East of Constantinople, West of Shanghai


Drabble and Double Drabble!

Orson Welles said that

the absence of constraints is the enemy of art

Orson Welles

and I cannot deny he was right. He knew, after all, a thing or two about art and constraints, and he was Orson frelling Welles!

I was reminded of Welles quote this morning, as I got a call for a horror anthology looking for Drabbles and Double Drabbles.
A Drabble is a thing Monthy Python invented for a lark: a novel in 100 words – not one less, no one more. A Double Drabble is, as you can imagine, a novel in 200 words.
And by novel I mean it has to have character development, dialogue, stuff happening, like a proper 500-pages blockbuster.

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The Joseph Cotten Blogathon: Journey Into Fear (1943)

It’s the Joseph Cotten Blogathon, and I am terribly late – we have been talking so much about Hope & Glory that I totally forgot about Joseph Cotten.
And isn’t that what happened to a lot of us?
Cotten was a fine actor, one of Orson Welles’ troupe in the Mercury Theater, and he had a blazing career with many great movies, and fundamental roles – but we don’t remember him anymore.


So thanks to In the Good Old Days of Classic Hollywood for bringing him back with this blogathon – please point your browser in that direction and check out the many fine articles about Cotten’s extraordinary career.
Then get back here.
We are terribly late, and this is likely to be the late show in the blogathon – and we are going to check out Journey into Fear. Continue reading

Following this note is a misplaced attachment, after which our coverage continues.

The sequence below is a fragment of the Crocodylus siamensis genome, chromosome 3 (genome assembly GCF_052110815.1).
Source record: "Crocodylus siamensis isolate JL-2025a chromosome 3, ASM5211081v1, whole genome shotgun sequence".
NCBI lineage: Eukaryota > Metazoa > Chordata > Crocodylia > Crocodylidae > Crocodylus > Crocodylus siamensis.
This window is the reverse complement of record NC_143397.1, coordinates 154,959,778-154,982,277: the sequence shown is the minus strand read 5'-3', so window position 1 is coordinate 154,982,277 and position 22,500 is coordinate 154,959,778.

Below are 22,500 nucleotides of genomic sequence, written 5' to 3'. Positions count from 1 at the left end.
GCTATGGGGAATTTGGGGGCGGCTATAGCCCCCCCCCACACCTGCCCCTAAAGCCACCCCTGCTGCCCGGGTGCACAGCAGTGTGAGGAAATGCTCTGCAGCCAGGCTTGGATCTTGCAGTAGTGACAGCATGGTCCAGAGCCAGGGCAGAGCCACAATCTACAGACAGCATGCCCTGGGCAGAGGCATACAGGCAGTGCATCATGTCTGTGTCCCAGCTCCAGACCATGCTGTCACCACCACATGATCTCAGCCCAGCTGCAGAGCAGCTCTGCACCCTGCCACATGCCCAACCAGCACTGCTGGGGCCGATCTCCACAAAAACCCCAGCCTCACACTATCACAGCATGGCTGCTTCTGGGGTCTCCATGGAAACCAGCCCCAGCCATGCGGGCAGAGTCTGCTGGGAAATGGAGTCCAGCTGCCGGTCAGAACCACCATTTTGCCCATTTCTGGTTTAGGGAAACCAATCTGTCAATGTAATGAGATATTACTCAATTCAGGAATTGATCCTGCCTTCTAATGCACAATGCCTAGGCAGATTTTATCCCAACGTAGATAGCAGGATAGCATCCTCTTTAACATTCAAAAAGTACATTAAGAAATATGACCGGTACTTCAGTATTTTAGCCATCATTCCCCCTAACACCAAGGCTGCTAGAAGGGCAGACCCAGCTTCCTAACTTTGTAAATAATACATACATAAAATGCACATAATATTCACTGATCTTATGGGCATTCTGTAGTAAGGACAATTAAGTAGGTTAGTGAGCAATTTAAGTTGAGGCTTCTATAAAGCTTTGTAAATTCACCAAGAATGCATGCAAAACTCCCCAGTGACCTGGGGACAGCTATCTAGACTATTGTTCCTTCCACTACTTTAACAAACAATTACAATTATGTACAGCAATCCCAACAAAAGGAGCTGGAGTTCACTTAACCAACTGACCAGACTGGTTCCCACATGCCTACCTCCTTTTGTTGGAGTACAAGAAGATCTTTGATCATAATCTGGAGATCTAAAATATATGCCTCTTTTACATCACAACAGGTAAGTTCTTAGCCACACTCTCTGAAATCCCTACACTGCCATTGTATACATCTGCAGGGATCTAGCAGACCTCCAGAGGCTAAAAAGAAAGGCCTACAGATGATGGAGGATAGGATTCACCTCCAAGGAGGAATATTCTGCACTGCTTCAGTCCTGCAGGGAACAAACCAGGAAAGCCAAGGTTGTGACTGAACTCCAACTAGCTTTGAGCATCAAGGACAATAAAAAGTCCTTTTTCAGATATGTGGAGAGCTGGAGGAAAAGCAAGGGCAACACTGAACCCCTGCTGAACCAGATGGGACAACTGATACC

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Other People’s Pulp: The Thirty-Nine Steps

buchan-thirty-nine-steps-bookcoverLast week it was the centenary of the first book publication of John Buchan‘s The Thirty-Nine Styeps.
Buchan’s book about a single man – Richard Hannay – on the run from both unknown enemies and the authorities, and trying to solve a mystery in order to save his own life, became the template for a lot of subsequent “thrillers” – a genre which Buchan called “shocker”, and that he contributed in creating, together with Erskine Childres.

If we are to believe Wikipedia (how could we not?), Buchan

described a “shocker” as an adventure where the events in the story are unlikely and the reader is only just able to believe that they really happened.

Sounds pulpy enough, right?
So influential was the book, that most of us today discovered it through one of its movie adaptations – possibly Hitchcock’s from 1935.
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